Guide to SQL Server virtualization best practices
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As you'd expect, Microsoft SQL Server 2012 includes an assortment of new and updated features. Some changes you'll welcome with open arms; some you'll need time to get used to. One that falls in the latter camp is the new licensing model, particularly as it pertains to virtualization. The confusing morass of fine print might strike many IT managers as a harder nut to crack than SQL Server itself. Yet if your organization is planning...
to virtualize SQL Server 2012, you better know what to expect before you start shelling out cash.
The key to understanding the new virtualization licensing model starts with understanding SQL Server 2012's new set of editions and the base licensing models that accompany them. SQL Server 2012 now supports these three editions that must be licensed:
- Enterprise edition: Contains all the product features
- Business Intelligence edition: Contains most product features, but not those related to high availability
- Standard edition: Contains the components necessary to support basic database and business intelligence capabilities
SQL Server 2012 does not include the Datacenter and Workgroup editions found in earlier releases. However, Microsoft still offers the Developer and Express editions, neither of which apply to the new licensing structure. Microsoft also continues to support the Web edition, but that's available only to third-party software service providers.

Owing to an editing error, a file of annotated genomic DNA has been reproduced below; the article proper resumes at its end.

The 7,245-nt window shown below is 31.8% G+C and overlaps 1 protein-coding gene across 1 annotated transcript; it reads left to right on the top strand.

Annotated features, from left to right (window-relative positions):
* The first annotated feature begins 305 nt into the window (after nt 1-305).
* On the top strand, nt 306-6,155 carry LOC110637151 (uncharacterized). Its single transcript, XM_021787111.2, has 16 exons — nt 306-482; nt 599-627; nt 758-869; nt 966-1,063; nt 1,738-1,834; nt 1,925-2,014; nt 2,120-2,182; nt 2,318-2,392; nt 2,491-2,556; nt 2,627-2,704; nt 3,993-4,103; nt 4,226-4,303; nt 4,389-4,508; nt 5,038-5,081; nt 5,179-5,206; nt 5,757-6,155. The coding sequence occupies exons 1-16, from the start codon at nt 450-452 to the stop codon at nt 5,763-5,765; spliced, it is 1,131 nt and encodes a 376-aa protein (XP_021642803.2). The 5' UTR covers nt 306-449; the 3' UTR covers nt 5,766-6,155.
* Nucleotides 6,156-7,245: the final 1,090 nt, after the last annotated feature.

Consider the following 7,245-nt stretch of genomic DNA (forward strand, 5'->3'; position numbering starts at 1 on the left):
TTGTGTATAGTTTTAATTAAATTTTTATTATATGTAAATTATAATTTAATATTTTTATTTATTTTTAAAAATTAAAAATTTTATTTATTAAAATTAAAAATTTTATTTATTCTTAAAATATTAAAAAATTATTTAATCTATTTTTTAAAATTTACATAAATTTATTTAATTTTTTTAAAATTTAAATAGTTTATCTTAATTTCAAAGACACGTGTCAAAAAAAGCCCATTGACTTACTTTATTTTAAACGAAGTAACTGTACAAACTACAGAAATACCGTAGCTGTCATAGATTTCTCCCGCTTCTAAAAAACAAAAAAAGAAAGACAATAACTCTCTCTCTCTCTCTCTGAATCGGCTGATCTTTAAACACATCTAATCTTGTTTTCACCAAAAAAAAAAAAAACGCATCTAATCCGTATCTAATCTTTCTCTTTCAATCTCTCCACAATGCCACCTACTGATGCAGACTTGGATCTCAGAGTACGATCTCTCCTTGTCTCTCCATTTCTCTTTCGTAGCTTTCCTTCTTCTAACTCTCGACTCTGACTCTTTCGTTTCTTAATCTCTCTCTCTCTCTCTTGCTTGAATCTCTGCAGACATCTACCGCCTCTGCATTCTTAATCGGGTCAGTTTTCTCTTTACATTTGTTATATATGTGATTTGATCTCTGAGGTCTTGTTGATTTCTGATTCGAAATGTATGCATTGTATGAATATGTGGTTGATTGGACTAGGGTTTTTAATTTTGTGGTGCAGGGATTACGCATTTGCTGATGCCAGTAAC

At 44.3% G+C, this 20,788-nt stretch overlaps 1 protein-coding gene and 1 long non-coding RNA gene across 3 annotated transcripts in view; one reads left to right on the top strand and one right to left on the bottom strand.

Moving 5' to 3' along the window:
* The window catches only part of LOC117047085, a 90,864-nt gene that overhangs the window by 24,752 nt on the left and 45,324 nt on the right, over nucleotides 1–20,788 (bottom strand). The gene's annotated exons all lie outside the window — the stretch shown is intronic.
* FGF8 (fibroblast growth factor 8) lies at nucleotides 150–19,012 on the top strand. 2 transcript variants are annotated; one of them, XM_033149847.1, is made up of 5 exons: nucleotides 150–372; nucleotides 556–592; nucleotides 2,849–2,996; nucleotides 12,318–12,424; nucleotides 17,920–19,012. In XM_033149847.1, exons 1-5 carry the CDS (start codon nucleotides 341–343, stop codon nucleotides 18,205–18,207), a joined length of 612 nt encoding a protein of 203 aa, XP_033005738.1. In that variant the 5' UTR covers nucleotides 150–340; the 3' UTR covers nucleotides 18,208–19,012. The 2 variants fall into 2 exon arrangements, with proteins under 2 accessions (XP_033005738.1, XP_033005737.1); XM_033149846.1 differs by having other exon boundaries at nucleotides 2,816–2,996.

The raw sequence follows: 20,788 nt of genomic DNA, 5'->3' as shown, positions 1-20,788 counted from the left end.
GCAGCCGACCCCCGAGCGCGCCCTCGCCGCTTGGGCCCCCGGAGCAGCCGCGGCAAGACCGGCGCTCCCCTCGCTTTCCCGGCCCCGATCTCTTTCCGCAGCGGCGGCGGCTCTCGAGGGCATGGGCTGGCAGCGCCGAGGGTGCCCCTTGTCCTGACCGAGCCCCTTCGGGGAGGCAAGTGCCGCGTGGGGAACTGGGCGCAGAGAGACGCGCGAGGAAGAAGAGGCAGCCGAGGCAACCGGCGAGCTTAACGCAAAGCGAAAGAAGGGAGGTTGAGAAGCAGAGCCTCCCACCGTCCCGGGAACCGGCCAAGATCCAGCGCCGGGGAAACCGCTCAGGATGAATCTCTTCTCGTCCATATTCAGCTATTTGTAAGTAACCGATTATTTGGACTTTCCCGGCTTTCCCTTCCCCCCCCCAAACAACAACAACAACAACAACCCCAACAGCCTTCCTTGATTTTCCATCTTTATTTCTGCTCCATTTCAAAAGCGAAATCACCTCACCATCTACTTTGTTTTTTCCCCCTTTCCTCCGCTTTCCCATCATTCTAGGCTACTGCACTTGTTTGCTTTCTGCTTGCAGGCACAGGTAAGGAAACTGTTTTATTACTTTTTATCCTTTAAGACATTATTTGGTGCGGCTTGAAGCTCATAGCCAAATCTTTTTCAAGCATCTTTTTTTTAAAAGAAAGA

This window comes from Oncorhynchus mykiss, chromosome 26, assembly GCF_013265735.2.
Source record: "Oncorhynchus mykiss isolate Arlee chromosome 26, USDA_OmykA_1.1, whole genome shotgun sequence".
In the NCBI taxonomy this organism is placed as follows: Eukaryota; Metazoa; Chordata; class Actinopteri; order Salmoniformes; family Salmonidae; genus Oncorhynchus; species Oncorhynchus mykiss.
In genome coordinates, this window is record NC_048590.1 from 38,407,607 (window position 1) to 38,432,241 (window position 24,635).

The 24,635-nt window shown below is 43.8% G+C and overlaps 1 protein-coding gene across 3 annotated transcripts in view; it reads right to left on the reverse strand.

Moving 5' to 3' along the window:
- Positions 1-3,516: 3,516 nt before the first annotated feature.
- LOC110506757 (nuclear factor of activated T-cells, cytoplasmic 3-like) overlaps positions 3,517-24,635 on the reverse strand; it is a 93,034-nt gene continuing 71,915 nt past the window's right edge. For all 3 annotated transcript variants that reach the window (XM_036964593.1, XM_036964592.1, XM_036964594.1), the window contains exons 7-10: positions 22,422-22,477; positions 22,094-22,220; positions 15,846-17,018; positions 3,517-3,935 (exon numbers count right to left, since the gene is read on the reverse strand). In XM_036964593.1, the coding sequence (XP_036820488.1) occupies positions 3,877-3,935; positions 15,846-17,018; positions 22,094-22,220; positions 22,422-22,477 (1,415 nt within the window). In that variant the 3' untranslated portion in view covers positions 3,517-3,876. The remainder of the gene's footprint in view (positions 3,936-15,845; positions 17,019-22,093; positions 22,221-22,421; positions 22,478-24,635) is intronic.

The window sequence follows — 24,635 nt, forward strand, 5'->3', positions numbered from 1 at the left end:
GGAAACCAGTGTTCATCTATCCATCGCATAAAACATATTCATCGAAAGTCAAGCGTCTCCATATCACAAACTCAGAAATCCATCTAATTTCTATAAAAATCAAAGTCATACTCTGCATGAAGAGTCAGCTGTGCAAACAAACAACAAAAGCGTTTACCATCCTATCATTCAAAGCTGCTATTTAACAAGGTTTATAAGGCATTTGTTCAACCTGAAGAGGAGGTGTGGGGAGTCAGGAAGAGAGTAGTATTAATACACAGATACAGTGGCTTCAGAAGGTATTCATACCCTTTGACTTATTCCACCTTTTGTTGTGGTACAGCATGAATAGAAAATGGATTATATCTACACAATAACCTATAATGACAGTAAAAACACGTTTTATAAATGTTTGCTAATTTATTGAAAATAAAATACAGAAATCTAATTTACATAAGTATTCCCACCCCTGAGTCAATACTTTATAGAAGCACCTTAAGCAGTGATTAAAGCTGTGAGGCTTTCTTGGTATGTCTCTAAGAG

If you plan to purchase one of the three primary SQL Server 2012 editions, you can choose from the following two licensing models:
- Per Core: You must license all physical cores on the server running SQL Server 2012. Microsoft requires a minimum of four core licenses for each physical processor. You can purchase core licenses only as two-packs and only for the Standard and Enterprise editions.
- Server/CAL: You must license the entire server that's running SQL Server 2012. You must also purchase a client access license (CAL) for each device and user accessing any of the SQL Server components. Server/CAL licensing is available only for the Standard and Business Intelligence editions.
There are more guidelines that you must follow when licensing SQL Server 2012, but this should provide you a basic overview of how it all works. Keep in mind when you start virtualizing SQL Server 2012, the landscape quickly changes.
The first model -- virtual machine (VM) licensing -- lets you license each virtual machine individually, without having to license the entire server or its physical cores. Under this model, you can choose from the two standard SQL Server 2012 licensing options: Per Core or Server/CAL.
If you go with the Per Core option, you must purchase a core license for each virtual core within the VM that's hosting SQL Server 2012. For licensing purposes, Microsoft equates a virtual core with a virtual thread, virtual processor or virtual CPU. And, as with a physical core license, you must purchase a minimum of four core licenses (two 2-packs), and you're limited to the Standard and Enterprise editions.
In some cases, you might use hyper-threading to split a physical core into two hardware threads. In such cases, Microsoft requires a core license for each thread that supports a virtual server. And if a single hardware thread supports multiple virtual cores, you must license each of those cores.